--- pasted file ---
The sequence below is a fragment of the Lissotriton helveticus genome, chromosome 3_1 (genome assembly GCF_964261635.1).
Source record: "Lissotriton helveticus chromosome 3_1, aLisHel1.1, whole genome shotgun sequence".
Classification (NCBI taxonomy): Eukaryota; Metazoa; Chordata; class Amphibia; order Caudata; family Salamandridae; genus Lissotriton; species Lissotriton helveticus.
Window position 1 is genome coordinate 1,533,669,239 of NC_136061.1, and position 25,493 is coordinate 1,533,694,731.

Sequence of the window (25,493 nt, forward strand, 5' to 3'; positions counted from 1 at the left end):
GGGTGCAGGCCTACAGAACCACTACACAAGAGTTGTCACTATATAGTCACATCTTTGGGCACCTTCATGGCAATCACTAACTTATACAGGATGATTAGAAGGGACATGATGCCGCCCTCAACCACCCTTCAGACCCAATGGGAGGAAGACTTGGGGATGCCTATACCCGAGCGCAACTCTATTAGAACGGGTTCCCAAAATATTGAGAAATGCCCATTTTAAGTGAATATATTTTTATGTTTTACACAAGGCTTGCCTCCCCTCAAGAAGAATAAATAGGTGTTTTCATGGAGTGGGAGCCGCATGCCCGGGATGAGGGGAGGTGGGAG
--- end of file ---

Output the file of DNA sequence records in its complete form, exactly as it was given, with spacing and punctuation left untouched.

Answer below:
The sequence below is a fragment of the Lissotriton helveticus genome, chromosome 3_1 (genome assembly GCF_964261635.1).
Source record: "Lissotriton helveticus chromosome 3_1, aLisHel1.1, whole genome shotgun sequence".
Classification (NCBI taxonomy): Eukaryota; Metazoa; Chordata; class Amphibia; order Caudata; family Salamandridae; genus Lissotriton; species Lissotriton helveticus.
Window position 1 is genome coordinate 1,533,669,239 of NC_136061.1, and position 25,493 is coordinate 1,533,694,731.

Sequence of the window (25,493 nt, forward strand, 5' to 3'; positions counted from 1 at the left end):
GGGTGCAGGCCTACAGAACCACTACACAAGAGTTGTCACTATATAGTCACATCTTTGGGCACCTTCATGGCAATCACTAACTTATACAGGATGATTAGAAGGGACATGATGCCGCCCTCAACCACCCTTCAGACCCAATGGGAGGAAGACTTGGGGATGCCTATACCCGAGCGCAACTCTATTAGAACGGGTTCCCAAAATATTGAGAAATGCCCATTTTAAGTGAATATATTTTTATGTTTTACACAAGGCTTGCCTCCCCTCAAGAAGAATAAATAGGTGTTTTCATGGAGTGGGAGCCGCATGCCCGGGATGAGGGGAGGTGGGAG